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The invisible victims of true crime content

'Some people want to share their stories. And others just want to be left alone.'

 

Colette Fountain

IRL

Posted on Jan 18, 2024

Skye Budnick went missing on April 1, 2008. Fifteen years later, her sister Megan Lebron is documenting everything she knows about the disappearance to a TikTok audience of over 100,000.

Lebron learned that Budnick had boarded a one-way flight to Japan and was last seen in Noboribetsu on April 10. Lebron has been left to agonize over the details. So, she began posting on YouTube and TikTok and created the podcast Surviving Skye

Her YouTube channel was inundated with abuse towards Budnick—but Lebron found her 96% female TikTok audience more receptive.

“I tried doing some YouTube stuff years ago but it was a bit more of the Wild Wild West, and the response was gross,” Lebron told the Daily Dot. “It wasn’t good for anybody.”

Amid abundant stereotypes of the types of people who consume true crime media—they’re more often female and more often white—survivors, activists, and even perpetrators of crime are asking for more thoughtful dialogue in the oversaturated market of crime content.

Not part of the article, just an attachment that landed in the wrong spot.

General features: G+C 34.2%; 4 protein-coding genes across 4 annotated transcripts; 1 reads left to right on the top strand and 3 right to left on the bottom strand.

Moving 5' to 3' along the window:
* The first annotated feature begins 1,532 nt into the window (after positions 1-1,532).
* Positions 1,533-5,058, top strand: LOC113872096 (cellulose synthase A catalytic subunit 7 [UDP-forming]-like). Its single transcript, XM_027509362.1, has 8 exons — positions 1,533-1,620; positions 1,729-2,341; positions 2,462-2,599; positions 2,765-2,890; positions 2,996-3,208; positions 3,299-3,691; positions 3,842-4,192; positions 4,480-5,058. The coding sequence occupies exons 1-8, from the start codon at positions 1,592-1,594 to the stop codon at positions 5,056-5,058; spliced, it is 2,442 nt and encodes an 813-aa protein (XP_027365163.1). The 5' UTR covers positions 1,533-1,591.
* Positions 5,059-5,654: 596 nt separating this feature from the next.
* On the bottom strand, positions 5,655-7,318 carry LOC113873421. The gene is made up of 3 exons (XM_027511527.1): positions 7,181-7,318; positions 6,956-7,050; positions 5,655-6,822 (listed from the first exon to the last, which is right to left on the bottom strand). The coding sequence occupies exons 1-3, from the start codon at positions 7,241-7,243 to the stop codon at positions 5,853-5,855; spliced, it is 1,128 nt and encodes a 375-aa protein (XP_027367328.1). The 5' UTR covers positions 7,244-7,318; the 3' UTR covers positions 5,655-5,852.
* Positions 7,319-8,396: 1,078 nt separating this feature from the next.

Lebron values the “safe space” she’s cultivated. A few Reddit forums, a couple of YouTube videos, and her own content have helped her control the narrative around her sister’s disappearance, something survivors claim is integral to the cutthroat media landscape.

Serial triggered the 2010s podcast boom with a controversial reversal of a true crime narrative: casting the accused as the victim.

According to Kelli Boling, an assistant professor at the University of Nebraska-Lincoln, 73% of true crime podcast listeners are women, in part because they identify with the predominantly female victims featured.

While 80% of podcast listeners believe they are making a difference to the cases covered, some just want reassurance that they know how to survive a similar horror. 

Crucially for podcast hosts, women are reliable consumers: CrimeCon 2023 saw 5,000 attendees and made $1,745,000 in ticket sales alone.

“All true crime podcasts are not created equal,” Boling wrote in her dissertation on true crime.